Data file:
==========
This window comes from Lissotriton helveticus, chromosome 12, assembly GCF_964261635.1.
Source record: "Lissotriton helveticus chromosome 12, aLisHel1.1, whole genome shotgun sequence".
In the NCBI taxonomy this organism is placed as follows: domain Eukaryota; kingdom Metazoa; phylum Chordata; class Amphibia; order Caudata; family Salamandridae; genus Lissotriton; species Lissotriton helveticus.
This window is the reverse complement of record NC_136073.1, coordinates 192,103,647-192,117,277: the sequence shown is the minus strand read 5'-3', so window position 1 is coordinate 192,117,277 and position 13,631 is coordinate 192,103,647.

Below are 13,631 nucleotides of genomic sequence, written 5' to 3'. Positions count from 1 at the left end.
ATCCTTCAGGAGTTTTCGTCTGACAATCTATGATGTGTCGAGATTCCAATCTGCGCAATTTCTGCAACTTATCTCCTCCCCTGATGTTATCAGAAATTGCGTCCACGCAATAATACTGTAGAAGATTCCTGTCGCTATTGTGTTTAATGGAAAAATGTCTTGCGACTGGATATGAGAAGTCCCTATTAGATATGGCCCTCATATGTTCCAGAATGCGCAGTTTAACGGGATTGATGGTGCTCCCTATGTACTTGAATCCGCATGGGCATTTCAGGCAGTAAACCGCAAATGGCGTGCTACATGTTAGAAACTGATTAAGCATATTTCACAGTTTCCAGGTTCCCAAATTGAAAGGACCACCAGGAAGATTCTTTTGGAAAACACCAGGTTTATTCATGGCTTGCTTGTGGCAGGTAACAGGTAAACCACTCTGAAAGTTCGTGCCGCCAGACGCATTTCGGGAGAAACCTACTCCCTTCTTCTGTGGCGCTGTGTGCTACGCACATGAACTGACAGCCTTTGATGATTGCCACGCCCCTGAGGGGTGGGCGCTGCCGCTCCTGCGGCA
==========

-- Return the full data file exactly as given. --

This window comes from Lissotriton helveticus, chromosome 12, assembly GCF_964261635.1.
Source record: "Lissotriton helveticus chromosome 12, aLisHel1.1, whole genome shotgun sequence".
In the NCBI taxonomy this organism is placed as follows: domain Eukaryota; kingdom Metazoa; phylum Chordata; class Amphibia; order Caudata; family Salamandridae; genus Lissotriton; species Lissotriton helveticus.
This window is the reverse complement of record NC_136073.1, coordinates 192,103,647-192,117,277: the sequence shown is the minus strand read 5'-3', so window position 1 is coordinate 192,117,277 and position 13,631 is coordinate 192,103,647.

Below are 13,631 nucleotides of genomic sequence, written 5' to 3'. Positions count from 1 at the left end.
ATCCTTCAGGAGTTTTCGTCTGACAATCTATGATGTGTCGAGATTCCAATCTGCGCAATTTCTGCAACTTATCTCCTCCCCTGATGTTATCAGAAATTGCGTCCACGCAATAATACTGTAGAAGATTCCTGTCGCTATTGTGTTTAATGGAAAAATGTCTTGCGACTGGATATGAGAAGTCCCTATTAGATATGGCCCTCATATGTTCCAGAATGCGCAGTTTAACGGGATTGATGGTGCTCCCTATGTACTTGAATCCGCATGGGCATTTCAGGCAGTAAACCGCAAATGGCGTGCTACATGTTAGAAACTGATTAAGCATATTTCACAGTTTCCAGGTTCCCAAATTGAAAGGACCACCAGGAAGATTCTTTTGGAAAACACCAGGTTTATTCATGGCTTGCTTGTGGCAGGTAACAGGTAAACCACTCTGAAAGTTCGTGCCGCCAGACGCATTTCGGGAGAAACCTACTCCCTTCTTCTGTGGCGCTGTGTGCTACGCACATGAACTGACAGCCTTTGATGATTGCCACGCCCCTGAGGGGTGGGCGCTGCCGCTCCTGCGGCA